Canadian writer Marcello Di Cintio uncovers stories of assassination, expulsion and arrest as he unravels the lives of those behind Palestinian literature
Book review: Pay No Heed to the Rockets
Marcello Di Cintio’s Pay No Heed to the Rockets is a road trip in search of Palestine’s writers. In just a little over 200 pages, Di Cintio introduces us to dozens of writers, each living a different creative life in cities ranging from Ramallah to Haifa to Gaza to Jerusalem.
Di Cintio is fortunate to meet authors as far north as Akka and as far south as Gaza City. While the distance travelled is less than 200 kilometres, it’s a journey most of the writers in the book would be unable to take.
The book’s subtitle is “Palestine in the Present Tense”, but Di Cintio starts his journey in the past, talking to family and friends of two of Palestine’s late and most well-known writers: Mahmoud Darwish and Ghassan Kanafani.
The author’s first stop is Al Birwa, the village where Palestine’s national poet was born. For those familiar with Palestinian literature, there is not much new in the opening chapter. But its stories of expulsion, arrest and assassination set the stage for the rest of Di Cintio’s journey.
After Al Birwa, Di Cintio piles us back in the car and heads for Ramallah, where we meet the young writer Maya Abu-Alhayyat. Born to a Lebanese mother and a Palestine Liberation Organisation father, Abu-Alhayyat was raised in various Arab cities, not moving to Palestine until she was 16. She speaks frankly about the obstacles she’s faced as a woman writer. First, she said, she wasn’t taken seriously. Later, male writers wanted credit for discovering her. “But mostly the men want you to clap for them.”
In proper road-trip fashion, the book features many unplanned encounters, such as when Di Cintio follows Abu-Alhayyat to a Ramallah bar. There, he meets the acclaimed playwright Dalia Taha, who chooses not to talk to him.
Another friend of Abu-Alhayyat’s asks Di Cintio how he plans to “avoid being Orientalist” in his book. Part of the charm of Pay No Heed is that he admits he has no answer.
While still in Ramallah, Di Cintio meets Moheeb Barghouti when the author sits at Di Cintio’s cafe table and struggles to repair his glasses with crazy glue.
The book makes little distinction between greater and lesser-known writers, and Di Cintio spends as much time talking about Barghouti-of-the-broken-glasses as about the internationally renowned poet Ghassan Zaqtan.After all, Pay No Heed is less about great literature than it is about writers’ lives.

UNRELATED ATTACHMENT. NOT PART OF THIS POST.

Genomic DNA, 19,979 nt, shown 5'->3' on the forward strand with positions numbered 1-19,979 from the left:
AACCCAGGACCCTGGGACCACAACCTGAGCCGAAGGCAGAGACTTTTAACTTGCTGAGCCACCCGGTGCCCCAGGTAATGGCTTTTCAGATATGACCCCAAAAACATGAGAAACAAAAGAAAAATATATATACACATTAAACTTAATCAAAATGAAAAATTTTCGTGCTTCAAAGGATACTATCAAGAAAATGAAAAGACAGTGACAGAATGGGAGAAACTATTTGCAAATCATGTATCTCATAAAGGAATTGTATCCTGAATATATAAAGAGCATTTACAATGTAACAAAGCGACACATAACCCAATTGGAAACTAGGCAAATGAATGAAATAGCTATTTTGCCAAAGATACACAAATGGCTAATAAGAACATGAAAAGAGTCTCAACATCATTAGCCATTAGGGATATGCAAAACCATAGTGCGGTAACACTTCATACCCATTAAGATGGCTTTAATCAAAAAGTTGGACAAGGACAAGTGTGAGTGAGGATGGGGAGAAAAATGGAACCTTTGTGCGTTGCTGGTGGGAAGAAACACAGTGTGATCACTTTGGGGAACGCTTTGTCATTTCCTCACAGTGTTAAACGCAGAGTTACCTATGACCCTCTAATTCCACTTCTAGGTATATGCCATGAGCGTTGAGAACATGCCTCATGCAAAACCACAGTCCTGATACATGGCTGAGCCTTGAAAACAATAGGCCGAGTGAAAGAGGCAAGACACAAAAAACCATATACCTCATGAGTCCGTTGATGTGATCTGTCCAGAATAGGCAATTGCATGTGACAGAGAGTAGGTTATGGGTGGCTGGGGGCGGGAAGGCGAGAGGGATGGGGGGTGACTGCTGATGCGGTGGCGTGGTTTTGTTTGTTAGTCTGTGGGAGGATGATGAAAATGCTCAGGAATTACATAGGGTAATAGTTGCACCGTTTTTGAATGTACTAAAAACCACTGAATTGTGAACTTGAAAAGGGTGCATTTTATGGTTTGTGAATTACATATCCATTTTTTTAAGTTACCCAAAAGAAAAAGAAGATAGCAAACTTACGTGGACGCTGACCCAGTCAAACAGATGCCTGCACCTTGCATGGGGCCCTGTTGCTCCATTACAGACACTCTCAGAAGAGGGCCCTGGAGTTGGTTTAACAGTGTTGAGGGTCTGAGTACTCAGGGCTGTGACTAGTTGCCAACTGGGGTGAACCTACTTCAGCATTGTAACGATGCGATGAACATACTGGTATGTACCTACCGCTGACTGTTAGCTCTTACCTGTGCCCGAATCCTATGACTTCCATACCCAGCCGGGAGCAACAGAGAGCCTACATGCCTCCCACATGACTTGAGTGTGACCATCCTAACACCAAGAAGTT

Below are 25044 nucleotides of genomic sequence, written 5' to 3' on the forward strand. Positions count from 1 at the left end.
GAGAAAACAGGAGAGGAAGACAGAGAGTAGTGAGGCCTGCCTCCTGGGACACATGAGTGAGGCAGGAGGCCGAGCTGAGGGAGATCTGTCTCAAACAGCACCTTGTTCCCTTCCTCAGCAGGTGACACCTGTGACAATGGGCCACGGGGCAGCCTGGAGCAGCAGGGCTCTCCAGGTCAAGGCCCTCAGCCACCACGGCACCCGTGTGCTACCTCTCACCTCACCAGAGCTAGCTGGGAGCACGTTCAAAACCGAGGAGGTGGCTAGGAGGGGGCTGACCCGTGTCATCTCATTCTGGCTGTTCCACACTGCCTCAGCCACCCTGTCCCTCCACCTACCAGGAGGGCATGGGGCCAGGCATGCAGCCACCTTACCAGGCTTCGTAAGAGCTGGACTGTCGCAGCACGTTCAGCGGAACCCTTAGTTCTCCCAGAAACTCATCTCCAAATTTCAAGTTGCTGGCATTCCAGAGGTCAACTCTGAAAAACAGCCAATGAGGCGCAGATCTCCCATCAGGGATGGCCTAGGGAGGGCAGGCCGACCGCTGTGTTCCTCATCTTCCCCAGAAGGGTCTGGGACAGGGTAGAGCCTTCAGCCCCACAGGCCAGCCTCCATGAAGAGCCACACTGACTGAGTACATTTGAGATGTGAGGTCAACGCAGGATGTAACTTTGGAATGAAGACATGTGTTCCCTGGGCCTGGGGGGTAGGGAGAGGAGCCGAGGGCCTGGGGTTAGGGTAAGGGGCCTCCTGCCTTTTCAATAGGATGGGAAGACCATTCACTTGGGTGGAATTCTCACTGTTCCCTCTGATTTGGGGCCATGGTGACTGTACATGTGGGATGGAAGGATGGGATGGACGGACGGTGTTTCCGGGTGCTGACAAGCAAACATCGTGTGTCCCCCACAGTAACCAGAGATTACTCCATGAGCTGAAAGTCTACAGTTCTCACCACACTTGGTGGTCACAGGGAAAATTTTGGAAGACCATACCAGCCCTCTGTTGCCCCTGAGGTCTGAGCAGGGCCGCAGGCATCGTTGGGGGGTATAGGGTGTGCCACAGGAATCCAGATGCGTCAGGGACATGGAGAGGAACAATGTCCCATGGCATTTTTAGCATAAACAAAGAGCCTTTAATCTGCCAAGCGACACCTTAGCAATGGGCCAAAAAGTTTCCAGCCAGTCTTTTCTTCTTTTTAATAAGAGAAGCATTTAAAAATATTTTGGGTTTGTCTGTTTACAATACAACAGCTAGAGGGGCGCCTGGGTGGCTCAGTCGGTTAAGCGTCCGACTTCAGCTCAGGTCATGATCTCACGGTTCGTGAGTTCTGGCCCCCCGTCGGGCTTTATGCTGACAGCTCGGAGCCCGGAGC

Instead of hearing about Zaqtan’s literary style, we hear about his trouble getting visas to travel to the US and Canada. Unsurprisingly, the restrictions put on Palestinian writers and their literature is not the book’s only story. Di Cintio meets Sharif Kanaana, whose collection of Palestinian folk tales, Speak Bird Speak, was pulled from school shelves by Hamas. The book also details the banning last year of Abbad Yahya’s novel Crime in Ramallah, for which the author also received death threats. Di Cintio doesn’t present these moments in a vacuum, but rather with care and context.
From Ramallah, Di Cintio travels to Nablus, where he meets Wisam Rafeedi, who discusses the complex world of writing while in prison. Rafeedi describes how, sometimes, whole books were smuggled out in prisoners’ rectums. While in an Israeli prison, Rafeedi himself wrote a memoir.
During inspections, he tells us, Rafeedi’s fellow prisoners “would fasten his manuscript to a fax [a hunk of bread] and throw it to sections of the camp that weren’t being searched”. But one poor throw meant the manuscript was confiscated and lost for ever.
Pay No Heed also gives us a glimpse of the wider literary ecosystems in and around historic Palestine. Di Cintio talks not just to authors, but also to librarians, publishers, and booksellers.
While in Jerusalem, Di Cintio meets Mahmoud Muna, the proprietor of the Palestine Educational Bookshop, who discusses the difficulties of importing books, and how the demand for Arabic texts has declined at their East Jerusalem location, replaced by an increased demand for English literature, instead.
Di Cintio also visits three young Palestinian writers who have Israeli citizenship – Ala Hlehel, Raji Bathish, and Asmaa Azaizeh – and talks about their complicated creative lives. Hlehel, for instance, was unable to travel to the “Beirut39” gathering after he was named one of the “39 most promising writers under 39”. First, he was blocked by Israel, then by Lebanon. Finally – when both had given permission for him to travel – a volcano erupted in Iceland, and his flight was cancelled.
This literary road trip is not without time spent at a number of different checkpoints. When Di Cintio goes to the Erez checkpoint to enter Gaza at 8.30am, he’s told it might open at 10am, while it really opens at noon. Yet, once inside, he has the great fortune of meeting writers Atef Abu Saif and Asma Al Ghul.
Here, the book has one of its most poignant moments. It quotes the outspoken feminist journalist Al Ghul as saying she always wanted to write and never wanted to get involved in politics. The author’s voice follows, saying: “I didn’t believe her.”